The civil war in Syria is deadly serious. And Middle East cartoonists have been depicting Syrian President Bashar al-Assad as a vulture, a butcher, a chemist cooking up chemical weapons. President Obama doesn't fare much better, either.
Singaporean Leslie Chew is the cartoonist behind the provocative comic strip 'Demon-cratic Singapore'. It's based on fictional events and characters but that hasn't stopped Singapore's government from charging Chew with contempt.
Cartoonist Steve Bell has been skewering British politicians since his career took off in the late 1970s. Because his obsession is politics, a good number of American presidents have come in for in his particular brand of satire. Steve Bell's leftist politics inform how he characterizes US presidents. George W. Bush was easy. Barack Obama: not so much.
Qatar is buying modern and contemporary art by Western artists for record prices. Host Carol Hills talks with David Ross. He's the former director of the Whitney Museum of American Art.
Political cartoonists are registering their own opinions on the ouster of Mohammed Morsi's by Egypt's military. The World's Cartoon and Satire Editor Carol Hills talks about how the cartoons' messages vary according to the region where they were drawn.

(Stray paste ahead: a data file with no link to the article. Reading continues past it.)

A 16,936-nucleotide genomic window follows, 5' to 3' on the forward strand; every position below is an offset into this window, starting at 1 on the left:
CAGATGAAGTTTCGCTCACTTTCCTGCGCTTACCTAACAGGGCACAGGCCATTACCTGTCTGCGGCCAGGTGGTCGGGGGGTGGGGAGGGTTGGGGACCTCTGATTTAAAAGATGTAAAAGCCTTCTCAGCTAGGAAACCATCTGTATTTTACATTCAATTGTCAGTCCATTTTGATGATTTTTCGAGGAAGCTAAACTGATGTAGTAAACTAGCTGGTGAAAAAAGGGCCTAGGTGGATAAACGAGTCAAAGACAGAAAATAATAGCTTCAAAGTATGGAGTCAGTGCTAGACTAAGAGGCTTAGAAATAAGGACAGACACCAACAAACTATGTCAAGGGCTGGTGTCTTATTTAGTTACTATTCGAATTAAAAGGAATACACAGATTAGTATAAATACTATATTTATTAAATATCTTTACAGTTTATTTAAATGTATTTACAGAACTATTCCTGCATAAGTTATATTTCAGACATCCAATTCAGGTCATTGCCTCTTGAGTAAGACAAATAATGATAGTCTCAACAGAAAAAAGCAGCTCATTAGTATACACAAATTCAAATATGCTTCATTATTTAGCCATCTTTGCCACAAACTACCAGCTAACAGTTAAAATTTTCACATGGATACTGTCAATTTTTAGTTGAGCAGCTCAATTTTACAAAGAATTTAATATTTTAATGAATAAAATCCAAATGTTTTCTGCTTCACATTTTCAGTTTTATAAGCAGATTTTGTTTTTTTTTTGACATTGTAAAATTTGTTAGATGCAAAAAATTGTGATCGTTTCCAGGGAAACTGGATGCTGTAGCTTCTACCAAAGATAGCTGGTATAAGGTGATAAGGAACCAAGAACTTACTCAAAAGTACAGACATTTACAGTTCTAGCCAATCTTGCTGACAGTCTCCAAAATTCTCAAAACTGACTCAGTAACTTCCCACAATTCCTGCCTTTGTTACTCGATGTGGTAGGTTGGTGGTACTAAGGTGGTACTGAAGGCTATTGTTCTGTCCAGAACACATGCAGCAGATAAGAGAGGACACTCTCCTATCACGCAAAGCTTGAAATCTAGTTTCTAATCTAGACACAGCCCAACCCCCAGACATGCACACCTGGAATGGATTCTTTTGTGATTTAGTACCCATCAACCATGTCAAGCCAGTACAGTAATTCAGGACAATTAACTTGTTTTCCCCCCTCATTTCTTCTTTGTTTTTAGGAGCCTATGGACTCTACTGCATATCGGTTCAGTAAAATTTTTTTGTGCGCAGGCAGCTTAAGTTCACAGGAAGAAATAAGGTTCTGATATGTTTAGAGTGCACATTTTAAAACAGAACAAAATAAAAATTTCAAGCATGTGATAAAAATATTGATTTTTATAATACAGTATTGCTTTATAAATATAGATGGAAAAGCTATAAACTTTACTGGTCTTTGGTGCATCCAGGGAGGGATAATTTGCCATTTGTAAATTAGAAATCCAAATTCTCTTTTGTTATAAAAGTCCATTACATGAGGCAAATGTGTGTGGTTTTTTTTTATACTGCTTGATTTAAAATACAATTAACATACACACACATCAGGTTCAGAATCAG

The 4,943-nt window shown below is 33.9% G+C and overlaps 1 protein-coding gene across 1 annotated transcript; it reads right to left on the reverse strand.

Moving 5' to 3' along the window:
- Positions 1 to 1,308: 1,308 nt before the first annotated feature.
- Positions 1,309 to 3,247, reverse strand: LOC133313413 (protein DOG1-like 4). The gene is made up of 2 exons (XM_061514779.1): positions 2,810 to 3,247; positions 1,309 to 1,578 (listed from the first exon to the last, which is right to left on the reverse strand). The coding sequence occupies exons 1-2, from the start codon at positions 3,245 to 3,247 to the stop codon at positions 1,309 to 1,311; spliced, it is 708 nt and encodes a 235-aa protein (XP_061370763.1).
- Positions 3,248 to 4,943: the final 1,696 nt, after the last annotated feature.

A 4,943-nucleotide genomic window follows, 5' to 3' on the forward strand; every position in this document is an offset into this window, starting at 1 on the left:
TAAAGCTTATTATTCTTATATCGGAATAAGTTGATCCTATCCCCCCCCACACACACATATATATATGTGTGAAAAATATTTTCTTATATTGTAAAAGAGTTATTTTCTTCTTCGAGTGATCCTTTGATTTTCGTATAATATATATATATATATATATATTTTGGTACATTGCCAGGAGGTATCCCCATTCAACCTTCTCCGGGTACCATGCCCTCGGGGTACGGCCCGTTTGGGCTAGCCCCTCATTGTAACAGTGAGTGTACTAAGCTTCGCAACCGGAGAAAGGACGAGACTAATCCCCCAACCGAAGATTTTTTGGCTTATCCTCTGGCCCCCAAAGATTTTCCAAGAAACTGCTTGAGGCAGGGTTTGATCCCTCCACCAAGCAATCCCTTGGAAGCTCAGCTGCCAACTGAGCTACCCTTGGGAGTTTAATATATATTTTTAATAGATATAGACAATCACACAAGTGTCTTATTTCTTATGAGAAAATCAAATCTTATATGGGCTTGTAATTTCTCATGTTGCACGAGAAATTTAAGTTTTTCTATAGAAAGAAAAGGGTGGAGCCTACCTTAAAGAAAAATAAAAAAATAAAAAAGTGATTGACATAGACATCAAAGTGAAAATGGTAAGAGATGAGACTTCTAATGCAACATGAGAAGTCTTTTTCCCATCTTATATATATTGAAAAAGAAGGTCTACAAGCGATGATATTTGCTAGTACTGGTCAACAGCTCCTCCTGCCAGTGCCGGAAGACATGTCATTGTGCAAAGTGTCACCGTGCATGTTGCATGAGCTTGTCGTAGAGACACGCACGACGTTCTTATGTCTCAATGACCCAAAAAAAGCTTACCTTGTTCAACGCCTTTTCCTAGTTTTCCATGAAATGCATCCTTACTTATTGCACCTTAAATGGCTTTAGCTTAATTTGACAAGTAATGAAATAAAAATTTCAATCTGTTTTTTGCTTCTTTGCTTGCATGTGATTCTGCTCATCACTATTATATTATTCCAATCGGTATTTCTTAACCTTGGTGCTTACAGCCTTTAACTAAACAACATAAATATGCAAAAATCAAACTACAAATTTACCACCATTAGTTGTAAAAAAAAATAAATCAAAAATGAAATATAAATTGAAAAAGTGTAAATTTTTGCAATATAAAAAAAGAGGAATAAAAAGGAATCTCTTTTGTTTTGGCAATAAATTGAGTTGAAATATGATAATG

Reporter Betto Arcos tells us about Canadian artist and singer Alec Dempster. He's an unlikely champion of "son jarocho," a musical style from Veracruz, Mexico.
South African cartoonist John Curtis is honoring Nelson Mandela by collecting political cartoons that tell his story. But telling Mandela's story in cartoons is difficult — since South Africa banned any quotes or images of him, including cartoons, for many years, and few knew what he looked like during his 27 years in prison.
Boston is hosting one of the largest anime conventions in the country this weekend. Anchor Marco Werman meets author Ian Condry to talk about his new book, "The Soul of Anime" and get a guided tour of the Anime Boston convention.
If you're mad about something on TV, in a magazine or even a radio program like The World, you can write to us. But if you're the subject of a political cartoon or caricature and you disagree with it, what do you do?